If there was one thing that stood out for Hayden McDonald during his engineering apprenticeship, it was the friendships he made.
‘Strangers stuck in the same learning environment for months at a time, turn into friends through shared experiences,’ he says.
Hayden is one of the winners of our 2022 aviation maintenance engineer (AME) scholarships. The scholarship provides $5,000 to encourage and assist promising AMEs in their training and help them achieve a Part 66 CASR licence.
Hayden admits the challenges and learning curves in aviation maintenance are incredibly steep.
‘There’s a lot of content to cover in a relatively short amount of time,’ he says. ‘The requirement to not only memorise facts, but also understand them all, is where I found one has to be fully committed to the learning experience.
‘The aspect of training I found most challenging was understanding how everything connects, from paperwork and administration, to carrying out maintenance on the aircraft.
‘There are a lot of moving parts and when you first start out, it’s extremely difficult to understand why things are done the way they are, and how the different aspects of maintenance relate.
‘It’s an industry that requires technicians to master a range of skills, including good documentation and record keeping, as well as being proficient at the mechanical and maintenance tasks themselves.
A childhood fascination with aircraft led to a flying camp with the Australian Air Force Cadets that accelerated his love of aviation.
‘I was fortunate enough to go solo in just 10 days, despite not having any formal flying training,’ he says.
‘The driving factor that led me to a career in maintenance was the realisation I was able to combine my hobbies, aviation and mechanics, to earn a living. It took me a few years out of school to realise what I wanted to be, but it’s been an extremely rewarding and fulfilling journey so far, and it’s really only the beginning.’
They say there’s no such thing as a silly question, but I prefer to think that the only silly question is the one you don’t ask.
Originally from Western Australia, Hayden completed a Certificate II in Aeroskills (Mechanical) followed by an apprenticeship at the Qantas maintenance base in Brisbane.
‘Now I find one of the most challenging aspects of the job is the coordination of tasks,’ he says. ‘It takes a while to learn what job is required early or should take precedence, due to how much time may be involved to repair or rectify the defect.
‘Personally, there has been a big shift having worked in commercial aviation, and now working for a smaller company in another sub-industry – a whole range of new skills have been required to be developed. Navigating the manuals and documents was definitely a challenge when I first started out.’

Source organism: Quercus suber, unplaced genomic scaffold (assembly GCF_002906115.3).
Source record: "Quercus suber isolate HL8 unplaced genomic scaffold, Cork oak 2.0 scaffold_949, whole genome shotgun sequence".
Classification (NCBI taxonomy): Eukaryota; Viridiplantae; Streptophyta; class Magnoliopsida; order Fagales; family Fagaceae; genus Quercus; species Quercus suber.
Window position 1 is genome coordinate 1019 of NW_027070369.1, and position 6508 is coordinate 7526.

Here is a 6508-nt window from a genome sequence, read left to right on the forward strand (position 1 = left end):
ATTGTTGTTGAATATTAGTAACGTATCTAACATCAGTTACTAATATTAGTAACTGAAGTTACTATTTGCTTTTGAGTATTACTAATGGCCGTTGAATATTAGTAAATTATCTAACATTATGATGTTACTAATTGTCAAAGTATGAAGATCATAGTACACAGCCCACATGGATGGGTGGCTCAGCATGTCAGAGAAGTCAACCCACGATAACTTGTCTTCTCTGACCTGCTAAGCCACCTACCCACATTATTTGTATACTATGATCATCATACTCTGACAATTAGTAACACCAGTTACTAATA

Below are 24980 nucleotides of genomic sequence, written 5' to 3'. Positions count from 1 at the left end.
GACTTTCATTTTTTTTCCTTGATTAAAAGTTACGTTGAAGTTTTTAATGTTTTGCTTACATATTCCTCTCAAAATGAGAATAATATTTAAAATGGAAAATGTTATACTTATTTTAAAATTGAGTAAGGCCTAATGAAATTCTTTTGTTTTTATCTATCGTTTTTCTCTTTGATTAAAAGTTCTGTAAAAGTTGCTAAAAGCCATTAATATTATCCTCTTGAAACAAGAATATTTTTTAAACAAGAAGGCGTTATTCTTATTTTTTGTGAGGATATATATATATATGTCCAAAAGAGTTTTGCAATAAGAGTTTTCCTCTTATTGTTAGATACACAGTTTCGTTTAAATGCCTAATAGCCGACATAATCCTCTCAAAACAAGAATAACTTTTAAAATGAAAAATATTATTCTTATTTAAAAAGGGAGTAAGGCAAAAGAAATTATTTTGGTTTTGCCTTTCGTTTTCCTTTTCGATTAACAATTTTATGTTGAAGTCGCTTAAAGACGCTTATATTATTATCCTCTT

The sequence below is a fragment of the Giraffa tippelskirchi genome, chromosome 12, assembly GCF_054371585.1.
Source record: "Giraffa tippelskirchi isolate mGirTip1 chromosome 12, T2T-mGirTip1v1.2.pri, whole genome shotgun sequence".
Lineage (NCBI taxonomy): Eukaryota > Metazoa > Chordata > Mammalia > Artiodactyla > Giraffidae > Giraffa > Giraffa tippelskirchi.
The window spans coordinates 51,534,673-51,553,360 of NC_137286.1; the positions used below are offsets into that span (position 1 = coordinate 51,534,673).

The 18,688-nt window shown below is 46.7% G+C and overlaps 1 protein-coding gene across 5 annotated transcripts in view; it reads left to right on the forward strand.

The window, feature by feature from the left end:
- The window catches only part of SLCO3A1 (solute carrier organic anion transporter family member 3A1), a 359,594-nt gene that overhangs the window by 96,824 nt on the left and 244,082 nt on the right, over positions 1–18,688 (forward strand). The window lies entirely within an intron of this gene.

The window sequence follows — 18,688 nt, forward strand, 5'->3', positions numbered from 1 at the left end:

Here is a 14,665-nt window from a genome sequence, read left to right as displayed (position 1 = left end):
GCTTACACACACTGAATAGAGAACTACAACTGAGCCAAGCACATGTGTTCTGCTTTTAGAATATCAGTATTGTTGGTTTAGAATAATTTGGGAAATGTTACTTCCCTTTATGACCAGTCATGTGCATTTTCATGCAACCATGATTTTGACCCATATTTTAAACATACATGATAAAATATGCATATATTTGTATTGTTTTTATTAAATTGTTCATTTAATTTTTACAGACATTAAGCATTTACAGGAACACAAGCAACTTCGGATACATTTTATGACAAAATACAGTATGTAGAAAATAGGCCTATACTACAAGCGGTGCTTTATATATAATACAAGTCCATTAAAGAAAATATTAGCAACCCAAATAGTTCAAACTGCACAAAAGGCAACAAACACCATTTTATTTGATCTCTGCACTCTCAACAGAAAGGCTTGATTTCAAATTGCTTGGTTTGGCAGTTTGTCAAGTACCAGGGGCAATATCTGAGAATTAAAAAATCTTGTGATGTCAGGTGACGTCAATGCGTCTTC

Hayden says anyone considering a start in aircraft engineering should study hard, be patient with the process and ask plenty of questions.
‘They say there’s no such thing as a silly question, but I prefer to think that the only silly question is the one you don’t ask,’ he says.
‘There are so many qualities and skills required to be successful in aircraft engineering – an eye for detail, efficient work ethic, dedication to safety and on-time delivery of aircraft, are all attributes required by an AME.
‘In addition to this, a willingness to learn and other personable traits are highly recommended. The ability to be humble and admit when you are wrong or made a mistake, and learn from both your good and bad experiences, will set you up to be an excellent engineer with admirable personality traits. Sound problem-solving and lateral thinking are also extremely valuable and necessary skills to have.’
Hayden says he was extremely honoured to receive the CASA scholarship and it’s now funding his exams and recognition of prior learning requirements to enable him to obtain his engineering licence.
‘It shows that hard work really does pay off and I aim to obtain both my B1.1 and B1.2 licences,’ he says.
‘Ultimately, I’d like to work in a management position within an organisation, whether that be as a chief engineer or intermediary LAME [licensed aviation maintenance engineer]. I would also like to complete my business degree that has been on hold for the past few years while I’ve focused on my apprenticeship and associated study.
‘A career in aircraft engineering can be extremely rewarding and challenging. I would definitely recommend it as it trains you in a different way of thinking. It’s unlike any other industry and it gives you the ability to develop a range of skills that can be used elsewhere in your personal and professional life.’
So, if you know of any aspiring LAMEs currently working on their engineer’s licence, tell them to put in an application for the 2023 AME scholarship round now.
Applications close 20 March. Find out more on the CASA website.
Congratulations Hayden on your award, and CASA for encouraging AME training.
I started my trade in the late 1960’s, and have contact with my fellow apprentices of the year. There are certainly lifelong relationships with the common theme of aviation. I now volunteer in maintaining historical aircraft, and the companionship, and knowledge offered by my compatriots, some having started in the industry when I was very small, is priceless.
I hope your career, Hayden, is as long and rewarding as mine is.